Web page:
This article is over 5 years old and may contain outdated information.


New exhibition commemorates the Empress of Ireland sinking

  • May 28, 2014
  • 388 words
  • 2 minutes
Expand Image

While most Canadians were asleep, the 100th anniversary of Canada’s worst maritime disaster ticked by.

At 2:10 a.m. on May 29, 1914, the Empress of Ireland was steaming through a thick fog when she was struck by the collier Storstad. Fourteen minutes later, the Empress was gone, swallowed by the chilly waters of the St. Lawrence River, bringing 1,012 of the 1,477 passengers and crew with her.

Today, the Canadian Museum of History, in partnership with the Canadian Museum of Immigration at Pier 21 in Halifax, opened a new exhibit to commemorate the disaster and the important role the Empress played in Canadian history.

“The Empress of Ireland is a Canadian story involving a Canadian ship in Canadian waters,” says Mark O’Neil, president and CEO of the Canadian Museum of History.

Expand Image
Part of the Empress of Ireland exhibition at the Canadian Museum of History in Gatineau, Que. (Photo: Thomas Hall)

The mood of the exhibit is appropriately somber. Plates, piano legs, luggage and personal items add a tangible element to what is otherwise nearly unimaginable. But perhaps the most difficult portion is a 15-minute audio-visual dramatization of the sinking; at the end, the ship’s fog bell in the middle of the exhibit room is silent.

The Empress may not have been the most glorious of the ships that crossed the Atlantic in the years before the First World War, but it was one of the finest Canadian ships, and played an important role during the immigration boom that brought millions of immigrants to Canada in the early 20th century.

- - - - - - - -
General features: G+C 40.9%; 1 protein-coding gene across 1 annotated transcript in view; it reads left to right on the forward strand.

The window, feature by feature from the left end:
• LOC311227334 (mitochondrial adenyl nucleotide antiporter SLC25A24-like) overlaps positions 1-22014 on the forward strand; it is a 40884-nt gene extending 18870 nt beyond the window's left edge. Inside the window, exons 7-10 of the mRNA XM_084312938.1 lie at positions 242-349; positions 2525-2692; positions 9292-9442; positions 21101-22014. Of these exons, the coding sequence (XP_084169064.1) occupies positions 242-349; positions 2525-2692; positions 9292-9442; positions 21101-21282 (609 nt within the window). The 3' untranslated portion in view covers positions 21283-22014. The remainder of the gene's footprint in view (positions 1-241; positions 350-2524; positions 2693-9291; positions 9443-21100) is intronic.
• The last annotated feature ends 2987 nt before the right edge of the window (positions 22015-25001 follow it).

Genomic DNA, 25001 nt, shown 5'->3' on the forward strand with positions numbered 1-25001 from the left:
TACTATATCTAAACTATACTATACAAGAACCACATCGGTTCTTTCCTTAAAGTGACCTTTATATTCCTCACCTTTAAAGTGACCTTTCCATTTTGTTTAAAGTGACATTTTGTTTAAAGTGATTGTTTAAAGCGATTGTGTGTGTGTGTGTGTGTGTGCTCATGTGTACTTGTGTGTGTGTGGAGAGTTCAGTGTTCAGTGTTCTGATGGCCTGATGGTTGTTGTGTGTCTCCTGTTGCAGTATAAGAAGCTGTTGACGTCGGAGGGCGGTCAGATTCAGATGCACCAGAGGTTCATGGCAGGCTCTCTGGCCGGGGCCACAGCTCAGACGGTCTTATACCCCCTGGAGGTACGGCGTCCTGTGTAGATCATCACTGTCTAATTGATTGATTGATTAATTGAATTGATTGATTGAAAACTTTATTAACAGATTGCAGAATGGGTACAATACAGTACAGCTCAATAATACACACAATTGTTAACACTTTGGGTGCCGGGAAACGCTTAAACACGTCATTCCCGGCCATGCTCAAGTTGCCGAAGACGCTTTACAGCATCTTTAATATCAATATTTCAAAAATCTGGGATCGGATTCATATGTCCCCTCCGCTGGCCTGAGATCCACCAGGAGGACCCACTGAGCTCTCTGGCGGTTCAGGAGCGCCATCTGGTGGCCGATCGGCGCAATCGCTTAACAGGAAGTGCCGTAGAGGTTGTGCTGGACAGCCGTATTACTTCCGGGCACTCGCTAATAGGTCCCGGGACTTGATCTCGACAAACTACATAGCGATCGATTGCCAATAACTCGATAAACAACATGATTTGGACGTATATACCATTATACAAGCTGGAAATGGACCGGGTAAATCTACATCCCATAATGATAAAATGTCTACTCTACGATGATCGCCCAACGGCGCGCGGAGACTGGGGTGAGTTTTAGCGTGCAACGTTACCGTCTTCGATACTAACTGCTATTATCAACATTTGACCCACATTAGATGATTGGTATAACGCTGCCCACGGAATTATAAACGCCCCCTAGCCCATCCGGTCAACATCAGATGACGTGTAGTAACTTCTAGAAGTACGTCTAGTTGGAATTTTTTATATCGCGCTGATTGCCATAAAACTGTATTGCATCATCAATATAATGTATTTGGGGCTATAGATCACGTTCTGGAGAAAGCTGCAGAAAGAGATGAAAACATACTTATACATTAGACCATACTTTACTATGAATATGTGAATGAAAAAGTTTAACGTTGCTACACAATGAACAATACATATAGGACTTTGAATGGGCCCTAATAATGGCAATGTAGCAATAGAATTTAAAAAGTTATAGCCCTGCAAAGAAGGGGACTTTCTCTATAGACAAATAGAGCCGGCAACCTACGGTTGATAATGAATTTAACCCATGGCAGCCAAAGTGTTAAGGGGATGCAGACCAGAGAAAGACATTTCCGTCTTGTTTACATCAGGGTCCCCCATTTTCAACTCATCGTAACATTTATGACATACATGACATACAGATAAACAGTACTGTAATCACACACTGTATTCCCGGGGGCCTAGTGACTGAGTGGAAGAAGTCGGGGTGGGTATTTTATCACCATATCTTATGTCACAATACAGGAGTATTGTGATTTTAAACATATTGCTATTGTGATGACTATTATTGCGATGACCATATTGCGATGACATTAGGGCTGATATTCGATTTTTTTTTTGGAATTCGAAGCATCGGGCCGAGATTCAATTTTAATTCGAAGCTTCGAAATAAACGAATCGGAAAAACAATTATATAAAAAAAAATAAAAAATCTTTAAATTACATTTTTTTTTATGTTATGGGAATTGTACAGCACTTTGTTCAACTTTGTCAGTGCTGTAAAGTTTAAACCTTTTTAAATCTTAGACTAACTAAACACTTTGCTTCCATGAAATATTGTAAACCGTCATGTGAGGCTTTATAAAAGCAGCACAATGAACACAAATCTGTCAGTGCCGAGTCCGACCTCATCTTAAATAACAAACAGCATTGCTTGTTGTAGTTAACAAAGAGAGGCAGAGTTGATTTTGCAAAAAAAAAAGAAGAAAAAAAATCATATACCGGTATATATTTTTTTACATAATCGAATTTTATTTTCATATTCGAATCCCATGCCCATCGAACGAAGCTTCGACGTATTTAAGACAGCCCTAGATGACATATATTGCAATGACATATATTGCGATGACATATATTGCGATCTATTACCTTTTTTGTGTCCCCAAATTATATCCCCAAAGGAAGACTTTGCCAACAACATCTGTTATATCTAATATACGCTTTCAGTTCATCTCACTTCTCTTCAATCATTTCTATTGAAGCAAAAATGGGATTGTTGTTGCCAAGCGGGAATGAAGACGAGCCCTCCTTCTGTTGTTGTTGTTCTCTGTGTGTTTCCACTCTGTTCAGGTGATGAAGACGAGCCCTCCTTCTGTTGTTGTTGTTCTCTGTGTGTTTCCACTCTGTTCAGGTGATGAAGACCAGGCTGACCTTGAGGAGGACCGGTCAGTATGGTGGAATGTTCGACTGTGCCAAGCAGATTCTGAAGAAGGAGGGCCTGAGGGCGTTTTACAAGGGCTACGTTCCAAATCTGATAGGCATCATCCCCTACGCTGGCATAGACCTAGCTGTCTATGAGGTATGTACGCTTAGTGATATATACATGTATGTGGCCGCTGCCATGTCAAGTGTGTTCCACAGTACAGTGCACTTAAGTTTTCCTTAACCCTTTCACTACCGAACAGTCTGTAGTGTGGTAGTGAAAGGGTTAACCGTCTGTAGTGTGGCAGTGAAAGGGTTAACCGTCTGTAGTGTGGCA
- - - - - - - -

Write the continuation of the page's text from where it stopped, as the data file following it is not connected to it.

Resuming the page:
Between 1906 and 1914, the Empress made 95 transatlantic journeys and brought more than 100,000 immigrants to Canada. Now, close to one million Canadians can trace their history to the Canadian Pacific Rail’s ocean liner.

The exhibition comes from a private collection gathered by diver Mark Beaudry, who says he’s happy to be able to share it with Canadians. Protected since 1998 and declared a national historic site in 2009, the wreck of the Empress is still open to divers, but removal of artifacts is prohibited.

The exhibit runs until April 6, 2015. An adapted version of the exhibit will be shown at Pier 21 in Halifax in 2015.

Expand Image
(Photo: Thomas Hall)
Expand Image
(Photo: Thomas Hall)
Expand Image
(Photo: Thomas Hall)
Expand Image
(Photo: Thomas Hall)

Are you passionate about Canadian geography?

You can support Canadian Geographic in 3 ways:

Related Content


Searching for the soul of New Orleans

A tour of the Big Easy’s distinct neighbourhoods offers plenty of insights into the city’s storied past

  • 2190 words
  • 9 minutes
A man watches a helicopter fly low above an icy ocean from his ship.

People & Culture

Safety first, service always: The Canadian Coast Guard turns 60

A celebration of the Canadian Coast Guard’s renowned search-and-rescue capabilities — and more — as the special operating agency turns 60

  • 4392 words
  • 18 minutes

People & Culture

Amet*: Understanding the Beothuk

*It means “awake” in Beothuk, the language and people who once called present-day Newfoundland home for about 2,000 years. One young woman, believed to be the last living Beothuk, left a collection of maps and art that help us understand her people’s story.

  • 3378 words
  • 14 minutes

People & Culture

Coffee News, the tan community paper that became a Canadian curiosity

Exploring the passion of creator Jean Daum with a look behind the scenes

  • 1512 words
  • 7 minutes